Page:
When the Steelers play the Giants on Sunday, there will be something swirling at New York's MetLife Stadium that has nothing to do with a superstorm. It's the long-running debate over whether Ben Roethlisberger or Eli Manning is the best quarterback from the 2004 draft.
Roethlisberger and Manning are known for winning Super Bowls (they've combined to win four of the eight played since they entered the league). They're known for making big plays in big moments. They're known for being tough, albeit in different ways. And they have been forever linked since the day they were drafted in the first round eight years ago. Manning was selected first overall, and Roethlisberger was taken at No. 11. The margin between them is much, much closer now.
Choosing between Roethlisberger and Manning is difficult because there really isn't a right answer or a wrong one. It ultimately comes down to preference and perspective. In his preseason quarterback rankings, John Clayton put Roethlisberger at No. 4 and Manning at No. 5. In Ron Jaworski's rankings, Manning is No. 5 and Roethlisberger is No. 6.
"By any measure, in terms of how you would grade them -- wins, production, leading your team from behind, frightening the other team, forcing the other team to adjust to what they do -- they're virtually identical," said Bill Polian, an NFL analyst for ESPN Insider who spent 24 seasons as a general manager in the league.
If I had to choose one, the nod goes to Roethlisberger by the slimmest of margins. It's based on his reputation of being a winner. Every defense in the league would acknowledge that it's as hard to beat Roethlisberger as it is to bring him down for a sack. In his eight seasons, he's led the Steelers to the playoffs six times and guided them to the Super Bowl three times (winning twice).
Media and fans aren't the only ones keeping track of these quarterbacks. Roethlisberger acknowledged that watching Manning win last season's Super Bowl has inspired him to win more.
"Now that Eli has tied me with his second, I have to try to get back up on him," Roethlisberger told the Pittsburgh Post-Gazette in February. "So I have a little extra motivation."
Here's the tale of the quarterback tape:
Efficiency. Roethlisberger is more accurate and takes care of the ball better than Manning. Counting this season, Roethlisberger has completed more than 60 percent of his passes in seven seasons and has posted a passer rating over 90 in seven seasons. Manning has connected on more than 60 percent of his throws in five seasons (never higher than 62.9 percent) and has recorded a passer rating over 90 in just two years. Roethlisberger has been the more consistent and effective quarterback. Edge: Roethlisberger.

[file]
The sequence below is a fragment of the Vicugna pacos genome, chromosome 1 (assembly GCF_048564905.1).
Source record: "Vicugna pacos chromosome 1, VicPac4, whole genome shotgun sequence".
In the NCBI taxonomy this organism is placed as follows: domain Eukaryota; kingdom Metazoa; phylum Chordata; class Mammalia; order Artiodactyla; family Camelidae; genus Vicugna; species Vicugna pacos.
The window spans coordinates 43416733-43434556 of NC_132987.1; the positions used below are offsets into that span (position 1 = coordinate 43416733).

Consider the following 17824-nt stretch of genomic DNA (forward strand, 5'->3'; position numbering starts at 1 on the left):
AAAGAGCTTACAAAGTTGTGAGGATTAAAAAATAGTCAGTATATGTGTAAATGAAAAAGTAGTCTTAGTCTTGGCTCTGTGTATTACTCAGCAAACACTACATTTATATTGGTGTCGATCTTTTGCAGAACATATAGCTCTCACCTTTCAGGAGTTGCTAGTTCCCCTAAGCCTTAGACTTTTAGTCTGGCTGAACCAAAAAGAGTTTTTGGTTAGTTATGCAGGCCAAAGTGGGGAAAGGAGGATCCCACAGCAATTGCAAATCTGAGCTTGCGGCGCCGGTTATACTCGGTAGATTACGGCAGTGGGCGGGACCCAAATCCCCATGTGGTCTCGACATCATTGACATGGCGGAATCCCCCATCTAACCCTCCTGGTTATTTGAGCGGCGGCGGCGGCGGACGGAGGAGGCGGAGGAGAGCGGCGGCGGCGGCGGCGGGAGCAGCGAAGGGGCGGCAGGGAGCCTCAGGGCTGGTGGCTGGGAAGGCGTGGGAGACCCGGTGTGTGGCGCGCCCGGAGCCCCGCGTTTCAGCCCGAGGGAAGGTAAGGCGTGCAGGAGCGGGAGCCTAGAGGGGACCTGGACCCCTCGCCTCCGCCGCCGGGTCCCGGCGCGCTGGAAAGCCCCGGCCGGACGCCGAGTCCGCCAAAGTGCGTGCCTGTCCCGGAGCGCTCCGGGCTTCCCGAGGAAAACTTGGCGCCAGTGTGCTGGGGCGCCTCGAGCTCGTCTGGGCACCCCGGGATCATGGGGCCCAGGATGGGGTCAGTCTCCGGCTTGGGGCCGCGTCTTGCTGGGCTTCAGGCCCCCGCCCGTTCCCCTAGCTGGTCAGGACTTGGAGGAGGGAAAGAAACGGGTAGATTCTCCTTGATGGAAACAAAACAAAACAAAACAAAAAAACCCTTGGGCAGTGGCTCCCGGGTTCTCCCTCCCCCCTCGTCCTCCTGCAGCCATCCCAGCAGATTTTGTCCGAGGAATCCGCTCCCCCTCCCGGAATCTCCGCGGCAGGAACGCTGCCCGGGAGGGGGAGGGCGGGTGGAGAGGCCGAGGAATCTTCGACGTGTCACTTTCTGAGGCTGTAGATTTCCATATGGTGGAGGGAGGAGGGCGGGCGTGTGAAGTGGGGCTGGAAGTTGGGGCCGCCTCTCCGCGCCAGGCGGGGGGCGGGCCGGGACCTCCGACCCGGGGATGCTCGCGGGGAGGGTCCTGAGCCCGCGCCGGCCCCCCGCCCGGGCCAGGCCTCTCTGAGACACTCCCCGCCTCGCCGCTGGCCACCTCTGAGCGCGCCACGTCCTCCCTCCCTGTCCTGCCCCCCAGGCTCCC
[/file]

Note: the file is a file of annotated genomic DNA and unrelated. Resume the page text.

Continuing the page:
Production. Manning puts up more passing yards and points than Roethlisberger. In each of the previous three seasons, Manning has passed for more than 4,000 yards and has thrown at least 27 touchdowns. He recently had a streak of 24 consecutive games with 200 or more passing yards broken (it was the second-longest in NFL history). Roethlisberger has two 4,000-yard seasons in his previous three, but he hasn't thrown more than 26 touchdowns during that span. Edge: Manning.
Clutch play. It's hard to be better than Manning in this category when it comes to the Super Bowl. He led two last-minute touchdown drives to win a couple of Lombardi trophies and Super Bowl MVP awards. Manning set the league record with 15 fourth-quarter touchdown passes last season, and he's helped the Giants to 10 fourth-quarter comebacks over the past two seasons. Roethlisberger's resume is equally as impressive and also includes a last-minute winning touchdown throw in the Super Bowl. His 19 comeback victories and 25 game-winning drives were the most through a quarterback's first seven seasons, and he was the only quarterback to produce 20 fourth-quarter come-from-behind victories before he turned 30. Edge: Even.
Victories. This is where Roethlisberger separates himself from Manning. He has an 84-36 record (.700) in the regular season, which dwarfs Manning's 75-52 record (.590). Roethlisberger became the fourth quarterback of the Super Bowl era to reach 80 wins in 113 or fewer starts, and he led the Steelers to four AFC Championship Game appearances in his first seven seasons. Manning, though, is right there with Roethlisberger in the postseason with an 8-3 mark. Roethlisberger is 10-4 in the playoffs. Edge: Roethlisberger.
This quarterback debate is unlike any other, because the 2004 draft is the only one to produce two quarterbacks who've won multiple Super Bowls. Roethlisberger and Manning are among the three active quarterbacks who have won two or more titles (Tom Brady is the other one).
"You can't predict Super Bowls. What you can predict is whether they're going to be winning quarterbacks in the National Football League who can take your team into the playoffs and advance," said Polian, who personally scouted both quarterbacks in the 2004 draft. "In the NFL, you want a quarterback who can win for you those three or four games a year when nothing else goes right and can win games that look they're lost. Are they those types of quarterbacks? Absolutely. You could see that in college."
How close are Roethlisberger and Manning as quarterbacks? They've even split their two meetings against each other. Roethlisberger won at New York in their 2004 rookie year. Manning won at Heinz Field in 2008. The winner Sunday gets bragging rights over his 2004 classmate. But, as Polian pointed out, this debate doesn't carry much weight on the field.
"They're both going into the Hall of Fame. They're both probably going to be first-ballot Hall of Famers," Polian said. "It doesn't matter who is first or second. It only matters if you have one or don't have one. Of their generation and class, these guys are the two best."